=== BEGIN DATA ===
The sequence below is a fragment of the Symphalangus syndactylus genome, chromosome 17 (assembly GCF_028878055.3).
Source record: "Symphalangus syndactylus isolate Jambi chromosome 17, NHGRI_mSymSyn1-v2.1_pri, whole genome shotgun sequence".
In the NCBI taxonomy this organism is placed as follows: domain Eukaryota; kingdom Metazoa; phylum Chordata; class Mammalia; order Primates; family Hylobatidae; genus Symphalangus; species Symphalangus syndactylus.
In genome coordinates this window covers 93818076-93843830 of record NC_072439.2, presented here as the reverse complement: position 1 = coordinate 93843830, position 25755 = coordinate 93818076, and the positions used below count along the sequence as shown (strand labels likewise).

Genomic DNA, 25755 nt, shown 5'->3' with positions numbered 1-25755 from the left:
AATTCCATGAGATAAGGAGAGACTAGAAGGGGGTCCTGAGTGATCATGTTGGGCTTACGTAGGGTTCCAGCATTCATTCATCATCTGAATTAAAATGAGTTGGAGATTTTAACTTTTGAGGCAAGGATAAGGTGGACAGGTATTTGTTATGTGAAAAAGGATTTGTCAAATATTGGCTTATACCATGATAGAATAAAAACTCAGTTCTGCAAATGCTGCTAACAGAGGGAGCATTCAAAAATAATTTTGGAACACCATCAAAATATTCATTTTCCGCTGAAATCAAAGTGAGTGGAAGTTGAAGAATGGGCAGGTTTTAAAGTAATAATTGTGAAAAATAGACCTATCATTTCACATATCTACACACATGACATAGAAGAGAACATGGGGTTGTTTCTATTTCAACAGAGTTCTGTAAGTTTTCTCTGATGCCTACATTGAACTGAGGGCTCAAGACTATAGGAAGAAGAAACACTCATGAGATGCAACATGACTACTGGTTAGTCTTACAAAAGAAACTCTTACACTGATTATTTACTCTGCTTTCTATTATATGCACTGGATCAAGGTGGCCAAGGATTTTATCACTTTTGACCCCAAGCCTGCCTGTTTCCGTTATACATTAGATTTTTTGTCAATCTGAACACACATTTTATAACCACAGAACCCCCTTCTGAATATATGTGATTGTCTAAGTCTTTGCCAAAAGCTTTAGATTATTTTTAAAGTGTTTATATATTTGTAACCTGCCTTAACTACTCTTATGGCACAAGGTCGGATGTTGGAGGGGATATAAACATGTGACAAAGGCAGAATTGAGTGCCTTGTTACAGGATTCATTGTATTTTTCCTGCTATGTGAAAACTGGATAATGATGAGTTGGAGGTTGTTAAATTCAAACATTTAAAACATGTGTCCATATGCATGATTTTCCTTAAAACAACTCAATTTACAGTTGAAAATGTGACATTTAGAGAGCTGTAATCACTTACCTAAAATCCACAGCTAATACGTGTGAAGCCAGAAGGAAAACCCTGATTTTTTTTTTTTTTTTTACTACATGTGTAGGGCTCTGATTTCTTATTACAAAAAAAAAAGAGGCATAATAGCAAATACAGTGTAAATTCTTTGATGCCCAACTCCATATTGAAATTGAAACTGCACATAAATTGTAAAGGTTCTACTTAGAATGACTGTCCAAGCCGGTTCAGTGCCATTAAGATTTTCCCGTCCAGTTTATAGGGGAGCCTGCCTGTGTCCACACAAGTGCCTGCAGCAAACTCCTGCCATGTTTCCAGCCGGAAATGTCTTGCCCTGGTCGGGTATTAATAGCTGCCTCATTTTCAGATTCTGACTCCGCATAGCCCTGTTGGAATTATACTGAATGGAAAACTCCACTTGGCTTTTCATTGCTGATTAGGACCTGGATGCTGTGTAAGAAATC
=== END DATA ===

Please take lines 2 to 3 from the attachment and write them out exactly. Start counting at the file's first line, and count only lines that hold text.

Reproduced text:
Source record: "Symphalangus syndactylus isolate Jambi chromosome 17, NHGRI_mSymSyn1-v2.1_pri, whole genome shotgun sequence".
In the NCBI taxonomy this organism is placed as follows: domain Eukaryota; kingdom Metazoa; phylum Chordata; class Mammalia; order Primates; family Hylobatidae; genus Symphalangus; species Symphalangus syndactylus.